Promoting Ethanol Fuel Misguided; Environmental Benefits Uncertain and Costs High: C.D. Howe Institute

    TORONTO, July 3 /CNW/ - Federal and provincial policies that promote the
production and use of ethanol fuel to reduce greenhouse gas (GHG) emissions
are misguided, according to a Commentary released today by the C.D. Howe
Institute. The strategy should be reconsidered, says the study, since the net
environmental benefits of ethanol fuel are uncertain, and the costs to
consumers and governments are high.
    In The Ethanol Trap: Why Policies to Promote Ethanol as Fuel Need
Rethinking, economist Douglas Auld of the University of Guelph notes that
Canada has become a major booster of increased ethanol production. In addition
to federal efforts, a number of provinces encourage ethanol production through
similar capital and production subsidies.

    Auld finds that:
    -   There is no conclusive scientific evidence that ethanol reduces GHGs
        or energy use once the entire production cycle is taken into account.
    -   Even assuming that the use of ethanol has a net positive impact on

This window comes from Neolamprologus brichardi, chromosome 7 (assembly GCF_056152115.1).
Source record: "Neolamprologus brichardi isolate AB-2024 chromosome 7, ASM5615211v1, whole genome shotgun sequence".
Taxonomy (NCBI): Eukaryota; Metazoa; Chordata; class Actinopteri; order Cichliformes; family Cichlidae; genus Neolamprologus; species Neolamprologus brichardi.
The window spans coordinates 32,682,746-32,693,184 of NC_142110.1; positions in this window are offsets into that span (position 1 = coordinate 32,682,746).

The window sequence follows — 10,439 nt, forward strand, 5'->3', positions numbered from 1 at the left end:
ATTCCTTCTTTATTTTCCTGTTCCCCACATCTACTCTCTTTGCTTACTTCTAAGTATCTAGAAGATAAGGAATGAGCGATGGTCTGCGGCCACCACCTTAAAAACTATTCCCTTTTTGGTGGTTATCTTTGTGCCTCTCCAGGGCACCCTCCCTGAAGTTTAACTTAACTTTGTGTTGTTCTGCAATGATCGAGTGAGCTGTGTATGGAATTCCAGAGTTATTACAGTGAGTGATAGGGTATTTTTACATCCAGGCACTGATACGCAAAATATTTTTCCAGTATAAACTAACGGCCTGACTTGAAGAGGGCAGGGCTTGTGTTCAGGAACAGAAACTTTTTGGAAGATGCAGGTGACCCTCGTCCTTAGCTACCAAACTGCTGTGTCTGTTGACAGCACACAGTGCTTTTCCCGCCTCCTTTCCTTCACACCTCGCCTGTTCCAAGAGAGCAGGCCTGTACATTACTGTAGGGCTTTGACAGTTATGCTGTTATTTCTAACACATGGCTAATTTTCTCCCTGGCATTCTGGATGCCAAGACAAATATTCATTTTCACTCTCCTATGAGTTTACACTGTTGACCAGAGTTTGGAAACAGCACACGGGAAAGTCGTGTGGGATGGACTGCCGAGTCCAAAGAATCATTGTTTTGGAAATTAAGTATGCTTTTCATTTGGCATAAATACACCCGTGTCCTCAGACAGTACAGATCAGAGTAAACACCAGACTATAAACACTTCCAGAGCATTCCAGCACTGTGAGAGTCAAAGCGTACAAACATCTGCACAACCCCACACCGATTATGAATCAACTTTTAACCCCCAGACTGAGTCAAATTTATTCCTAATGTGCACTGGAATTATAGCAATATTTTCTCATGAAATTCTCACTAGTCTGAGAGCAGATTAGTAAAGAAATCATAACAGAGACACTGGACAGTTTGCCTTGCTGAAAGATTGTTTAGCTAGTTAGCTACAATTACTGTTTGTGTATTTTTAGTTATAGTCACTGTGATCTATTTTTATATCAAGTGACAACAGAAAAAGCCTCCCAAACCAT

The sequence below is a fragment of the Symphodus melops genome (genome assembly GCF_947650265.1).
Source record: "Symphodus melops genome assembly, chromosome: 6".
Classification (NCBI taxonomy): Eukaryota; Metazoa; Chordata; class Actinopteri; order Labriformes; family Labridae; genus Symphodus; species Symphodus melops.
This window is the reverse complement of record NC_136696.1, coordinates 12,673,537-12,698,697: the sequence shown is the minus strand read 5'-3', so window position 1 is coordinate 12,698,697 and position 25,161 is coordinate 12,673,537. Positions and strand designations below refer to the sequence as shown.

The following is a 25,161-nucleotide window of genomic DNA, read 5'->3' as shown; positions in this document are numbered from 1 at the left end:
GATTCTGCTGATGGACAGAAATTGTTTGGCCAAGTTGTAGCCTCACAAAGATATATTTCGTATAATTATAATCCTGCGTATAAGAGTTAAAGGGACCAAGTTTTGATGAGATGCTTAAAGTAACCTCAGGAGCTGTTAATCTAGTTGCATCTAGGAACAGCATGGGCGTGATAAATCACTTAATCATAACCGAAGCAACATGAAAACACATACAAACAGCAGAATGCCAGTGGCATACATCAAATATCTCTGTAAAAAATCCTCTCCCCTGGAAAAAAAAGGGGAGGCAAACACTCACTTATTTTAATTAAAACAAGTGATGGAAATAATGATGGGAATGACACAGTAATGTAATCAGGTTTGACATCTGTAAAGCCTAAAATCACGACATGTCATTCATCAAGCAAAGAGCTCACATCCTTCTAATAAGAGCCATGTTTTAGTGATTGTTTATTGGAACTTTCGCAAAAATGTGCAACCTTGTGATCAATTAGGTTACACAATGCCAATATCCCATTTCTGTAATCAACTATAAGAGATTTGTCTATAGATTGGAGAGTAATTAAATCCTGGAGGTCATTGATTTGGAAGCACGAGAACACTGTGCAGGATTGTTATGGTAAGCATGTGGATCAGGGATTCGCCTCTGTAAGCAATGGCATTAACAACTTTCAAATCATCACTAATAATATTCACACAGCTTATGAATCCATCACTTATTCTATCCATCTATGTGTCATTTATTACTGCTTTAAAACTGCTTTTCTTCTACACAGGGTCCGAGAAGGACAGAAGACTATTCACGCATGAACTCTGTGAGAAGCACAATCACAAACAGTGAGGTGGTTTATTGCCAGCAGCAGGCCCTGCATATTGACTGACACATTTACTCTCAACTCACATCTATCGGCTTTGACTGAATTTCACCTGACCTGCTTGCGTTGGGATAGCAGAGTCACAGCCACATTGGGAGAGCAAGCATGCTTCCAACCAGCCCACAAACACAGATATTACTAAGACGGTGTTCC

CO(2) emissions, public funds contribute approximately $368 for each
        tonne of CO(2) reduced, roughly seven times greater than the cost of
        alternative policy measures. Auld finds that cellulose-based ethanol
        blends and solid biofuels provide a more promising approach to
        reducing GHGs.
    -   To the extent that ethanol policy is meant to act as a rural
        development tool, ethanol mandates and production subsidies provide
        benefits to some farmers while hurting others, with perhaps more
        being hurt financially than helped.
    -   Increased domestic production of ethanol contributes to increases in
        food prices, both direct and indirectly, for Canadian and foreign
        consumers. Domestically, increased food prices cost consumers an
        estimated $400 million each year.

    Auld concludes that the headlong thrust into corn ethanol as a GHG
reduction policy cannot be justified once the significant price effects,
economic costs, and consequences for income distribution in Canada and,
indeed, globally are considered.
    The study is available at

For further information:

For further information: Douglas Auld, Adjunct Professor, Department of
Economics, University of Guelph, (705) 448-3867, (519) 836-6325; Ben Dachis,
Policy Analyst, C.D. Howe Institute, (416) 865-1904, Email:

Custom Packages

Browse our custom packages or build your own to meet your unique communications needs.

Start today.

CNW Membership

Fill out a CNW membership form or contact us at 1 (877) 269-7890

Learn about CNW services

Request more information about CNW products and services or call us at 1 (877) 269-7890